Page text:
How close are you living in alignment with what you want your kids to have or be when they’re your age? We often get frustrated with ourselves and how our lives our currently playing out and pass that off to our kids. If we feel stuck or out of control in some area of our life (your marriage? your eating? your weight?), we turn to micro-manage our children in that area. Our intentions are pure but our actions are harmful. We think, either consciously or unconsciously, I will tell them what to do, or control how they’re eating/acting, so they don’t have my problem when they’re older. Interesting thing is, our kids learn from watching us, not listening to us. Instead of telling them what to do, we need to do it. We need to be the person we want our child to be. How do you want your child to spend his or her days? How are you spending your days? What do you want your child’s relationship with technology to be? How are you modeling that relationship yourself? How do you want your child’s romantic relationship to be? How do you want him or her to feel in connection with her spouse or partner? What is your marriage or romantic relationship like? What do you want your child’s relationship with her body to be like? How do you speak of your body? How do you show her that you care for your body? How close do you want her to be with her friends? How do you want her to speak of her friends when they’re not around? How do you speak of your friends when you get home from a book club or GNO? How much do you want her influenced by social media? How much are you influenced by social media?

Let’s stop talking and start doing. As you become aware of how you have been parenting in a way to avoid looking at your own habits or behaviors, you may be tempted to beat yourself up or be critical of your or your partner. Please don’t. This is a waste of time and doesn’t move you forward. You didn’t know you were doing this so you couldn’t change. Now that you know better, do better. Instead of spending time and energy beating yourself, think of how you can live and learn. How about, instead of reacting to your child’s poor grade or pushing them to invite a friend over that they don’t want to spend time with, stop to see how your past and your current issues are impacting your present parenting.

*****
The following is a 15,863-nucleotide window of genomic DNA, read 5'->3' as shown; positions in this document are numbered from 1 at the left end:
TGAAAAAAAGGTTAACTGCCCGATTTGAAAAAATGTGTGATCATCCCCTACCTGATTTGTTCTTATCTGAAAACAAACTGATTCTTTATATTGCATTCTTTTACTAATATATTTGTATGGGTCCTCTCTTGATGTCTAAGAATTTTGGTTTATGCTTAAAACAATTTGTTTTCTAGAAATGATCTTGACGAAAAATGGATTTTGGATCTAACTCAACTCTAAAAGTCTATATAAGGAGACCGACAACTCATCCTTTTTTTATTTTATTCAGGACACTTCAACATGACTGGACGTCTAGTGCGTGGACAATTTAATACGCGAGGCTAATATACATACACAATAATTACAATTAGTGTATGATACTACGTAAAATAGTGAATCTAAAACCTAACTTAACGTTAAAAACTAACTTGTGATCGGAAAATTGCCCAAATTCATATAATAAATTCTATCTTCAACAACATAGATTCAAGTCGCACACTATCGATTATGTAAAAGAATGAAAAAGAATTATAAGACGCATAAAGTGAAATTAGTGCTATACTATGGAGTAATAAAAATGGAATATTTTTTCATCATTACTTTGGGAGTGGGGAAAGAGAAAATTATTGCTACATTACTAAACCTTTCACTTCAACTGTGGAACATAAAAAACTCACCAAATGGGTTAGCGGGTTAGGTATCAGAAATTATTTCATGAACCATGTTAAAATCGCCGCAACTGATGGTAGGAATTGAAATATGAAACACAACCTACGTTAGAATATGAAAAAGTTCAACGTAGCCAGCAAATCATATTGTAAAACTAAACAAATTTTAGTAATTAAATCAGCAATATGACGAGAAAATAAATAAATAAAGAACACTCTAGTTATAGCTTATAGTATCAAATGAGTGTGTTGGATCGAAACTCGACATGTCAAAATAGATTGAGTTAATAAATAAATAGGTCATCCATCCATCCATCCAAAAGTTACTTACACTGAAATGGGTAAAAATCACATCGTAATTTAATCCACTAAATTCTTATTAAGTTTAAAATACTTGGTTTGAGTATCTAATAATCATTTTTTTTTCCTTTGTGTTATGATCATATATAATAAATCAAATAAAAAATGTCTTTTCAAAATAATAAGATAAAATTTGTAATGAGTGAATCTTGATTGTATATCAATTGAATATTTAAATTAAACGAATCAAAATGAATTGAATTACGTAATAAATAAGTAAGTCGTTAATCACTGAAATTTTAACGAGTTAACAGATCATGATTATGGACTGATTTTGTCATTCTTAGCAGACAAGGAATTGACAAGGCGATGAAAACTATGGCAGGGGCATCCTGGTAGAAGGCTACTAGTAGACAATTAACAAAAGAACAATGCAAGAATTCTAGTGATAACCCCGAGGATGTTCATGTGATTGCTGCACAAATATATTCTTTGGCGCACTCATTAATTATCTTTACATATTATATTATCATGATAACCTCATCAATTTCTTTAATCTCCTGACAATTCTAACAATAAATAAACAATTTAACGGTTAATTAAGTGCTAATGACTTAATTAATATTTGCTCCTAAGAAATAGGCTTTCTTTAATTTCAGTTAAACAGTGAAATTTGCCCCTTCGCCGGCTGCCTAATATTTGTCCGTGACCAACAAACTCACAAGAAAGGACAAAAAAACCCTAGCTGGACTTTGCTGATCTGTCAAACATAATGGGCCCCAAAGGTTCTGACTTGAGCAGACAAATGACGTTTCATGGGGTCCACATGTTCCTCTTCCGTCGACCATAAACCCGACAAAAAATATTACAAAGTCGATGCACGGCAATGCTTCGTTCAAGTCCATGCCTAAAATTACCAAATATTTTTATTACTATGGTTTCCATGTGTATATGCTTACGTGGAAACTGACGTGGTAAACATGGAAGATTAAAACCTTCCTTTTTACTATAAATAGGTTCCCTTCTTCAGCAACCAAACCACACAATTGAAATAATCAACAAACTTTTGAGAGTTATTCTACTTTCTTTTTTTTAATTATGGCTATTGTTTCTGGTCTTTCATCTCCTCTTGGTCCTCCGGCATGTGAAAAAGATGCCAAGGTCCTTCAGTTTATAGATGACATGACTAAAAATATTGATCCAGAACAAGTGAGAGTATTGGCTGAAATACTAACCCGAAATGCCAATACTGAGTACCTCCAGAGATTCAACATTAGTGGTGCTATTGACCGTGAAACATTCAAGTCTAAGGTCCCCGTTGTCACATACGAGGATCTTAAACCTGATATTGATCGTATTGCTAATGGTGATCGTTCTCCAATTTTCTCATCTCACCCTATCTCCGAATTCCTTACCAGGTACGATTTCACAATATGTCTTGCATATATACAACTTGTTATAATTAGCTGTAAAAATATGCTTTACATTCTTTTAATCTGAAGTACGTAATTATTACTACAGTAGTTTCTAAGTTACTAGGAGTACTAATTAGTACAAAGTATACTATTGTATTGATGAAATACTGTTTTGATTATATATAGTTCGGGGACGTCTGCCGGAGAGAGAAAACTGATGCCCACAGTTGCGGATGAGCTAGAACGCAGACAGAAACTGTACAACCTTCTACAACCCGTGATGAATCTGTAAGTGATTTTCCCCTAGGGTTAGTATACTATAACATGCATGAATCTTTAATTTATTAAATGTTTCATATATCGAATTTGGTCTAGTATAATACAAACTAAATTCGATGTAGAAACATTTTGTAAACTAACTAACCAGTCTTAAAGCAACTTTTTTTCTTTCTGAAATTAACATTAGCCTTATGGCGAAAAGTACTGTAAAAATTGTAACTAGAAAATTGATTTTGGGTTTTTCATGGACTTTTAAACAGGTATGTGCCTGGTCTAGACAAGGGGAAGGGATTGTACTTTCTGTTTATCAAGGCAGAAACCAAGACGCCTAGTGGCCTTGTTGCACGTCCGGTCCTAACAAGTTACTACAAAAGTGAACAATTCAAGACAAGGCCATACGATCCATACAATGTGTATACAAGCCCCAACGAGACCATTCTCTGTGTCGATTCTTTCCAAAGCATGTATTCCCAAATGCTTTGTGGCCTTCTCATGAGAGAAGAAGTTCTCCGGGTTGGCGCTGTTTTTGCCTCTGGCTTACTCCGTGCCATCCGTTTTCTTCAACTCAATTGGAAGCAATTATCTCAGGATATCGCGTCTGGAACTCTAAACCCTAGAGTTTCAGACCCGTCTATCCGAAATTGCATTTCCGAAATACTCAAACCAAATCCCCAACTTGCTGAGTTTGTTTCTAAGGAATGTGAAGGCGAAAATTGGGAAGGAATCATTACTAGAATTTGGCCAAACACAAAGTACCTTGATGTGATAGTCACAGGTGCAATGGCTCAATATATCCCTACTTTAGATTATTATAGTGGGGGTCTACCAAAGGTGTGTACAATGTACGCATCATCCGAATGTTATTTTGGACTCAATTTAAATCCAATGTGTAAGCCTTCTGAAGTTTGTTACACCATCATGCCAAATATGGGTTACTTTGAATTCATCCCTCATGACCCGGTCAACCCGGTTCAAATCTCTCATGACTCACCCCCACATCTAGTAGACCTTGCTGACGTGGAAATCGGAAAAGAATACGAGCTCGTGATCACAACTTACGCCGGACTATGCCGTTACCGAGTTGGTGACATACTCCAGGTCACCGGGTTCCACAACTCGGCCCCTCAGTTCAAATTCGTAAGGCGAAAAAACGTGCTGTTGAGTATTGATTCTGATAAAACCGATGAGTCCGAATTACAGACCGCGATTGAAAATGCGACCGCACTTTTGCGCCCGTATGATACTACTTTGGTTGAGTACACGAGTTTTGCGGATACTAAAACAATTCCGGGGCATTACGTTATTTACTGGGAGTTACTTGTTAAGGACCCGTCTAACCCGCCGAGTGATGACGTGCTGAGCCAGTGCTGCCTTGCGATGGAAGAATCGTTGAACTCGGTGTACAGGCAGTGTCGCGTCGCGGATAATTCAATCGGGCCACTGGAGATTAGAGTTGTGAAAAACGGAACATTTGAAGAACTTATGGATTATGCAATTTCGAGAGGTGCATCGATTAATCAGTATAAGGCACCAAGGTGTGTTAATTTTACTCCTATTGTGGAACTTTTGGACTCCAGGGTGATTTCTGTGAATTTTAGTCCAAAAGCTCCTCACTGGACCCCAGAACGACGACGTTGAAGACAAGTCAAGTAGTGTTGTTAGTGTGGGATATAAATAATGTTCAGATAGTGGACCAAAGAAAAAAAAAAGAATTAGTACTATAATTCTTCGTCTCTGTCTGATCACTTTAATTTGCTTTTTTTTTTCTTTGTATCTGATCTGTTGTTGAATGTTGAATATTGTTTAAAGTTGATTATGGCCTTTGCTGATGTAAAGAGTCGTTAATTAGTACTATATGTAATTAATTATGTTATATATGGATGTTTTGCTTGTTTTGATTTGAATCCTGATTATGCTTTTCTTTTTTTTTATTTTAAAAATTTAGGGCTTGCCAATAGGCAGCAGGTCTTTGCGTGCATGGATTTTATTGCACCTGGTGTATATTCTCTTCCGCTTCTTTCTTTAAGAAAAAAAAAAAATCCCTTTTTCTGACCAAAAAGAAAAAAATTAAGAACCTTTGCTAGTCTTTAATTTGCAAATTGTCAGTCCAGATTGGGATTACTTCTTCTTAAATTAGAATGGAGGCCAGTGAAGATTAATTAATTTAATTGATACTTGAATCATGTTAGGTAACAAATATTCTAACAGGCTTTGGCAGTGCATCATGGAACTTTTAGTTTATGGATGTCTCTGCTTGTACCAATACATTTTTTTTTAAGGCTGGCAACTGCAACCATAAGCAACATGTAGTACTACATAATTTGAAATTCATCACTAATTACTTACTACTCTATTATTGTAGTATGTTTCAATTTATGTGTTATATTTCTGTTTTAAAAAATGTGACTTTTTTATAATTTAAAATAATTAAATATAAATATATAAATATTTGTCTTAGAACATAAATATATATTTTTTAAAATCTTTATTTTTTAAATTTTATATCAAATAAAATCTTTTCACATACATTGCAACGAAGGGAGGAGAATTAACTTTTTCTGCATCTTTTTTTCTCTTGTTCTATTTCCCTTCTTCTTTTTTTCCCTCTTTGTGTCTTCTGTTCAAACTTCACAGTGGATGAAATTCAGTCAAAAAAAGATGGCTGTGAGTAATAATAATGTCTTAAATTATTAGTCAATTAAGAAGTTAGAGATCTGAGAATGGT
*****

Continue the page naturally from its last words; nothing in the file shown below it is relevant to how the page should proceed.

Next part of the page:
The purpose of parenting is for us to grow into our best selves. Our children learn by watching what we do. They are a mirror for us, showing us what they see, who we are. They provide a reflection of how we effect the world, what our impact is, and what we are inviting in. I encourage you to see parenting as an opportunity more than a crushing responsibility. In learning more about yourself, your triggers, your enjoyments, your approach to the world, you get to best support your child on his or her journey.

When I think of my goals to my kids, it helps for me to think of their feelings not the external results of their actions in the world. How do I want my son to feel around his friends? How do I want him to feel at home? How do I want him to think about himself? How do I want my relationship to be with my kids? Do I want them to feel safe sharing their mistakes with me? In the next couple of weeks I’ll touch on how we can provide a safe place for our kids to feel their strong emotions, how we can discipline our kids without needing to be disciplined ourselves, and how we can do all this through a journey of self-growth and understanding.

Who do you want your child to become?

You get to become that person. 

Let’s go warriors. It’s time to let go of trying to control other people, including our kids. We get to control ourselves and our actions. Let’s grow up.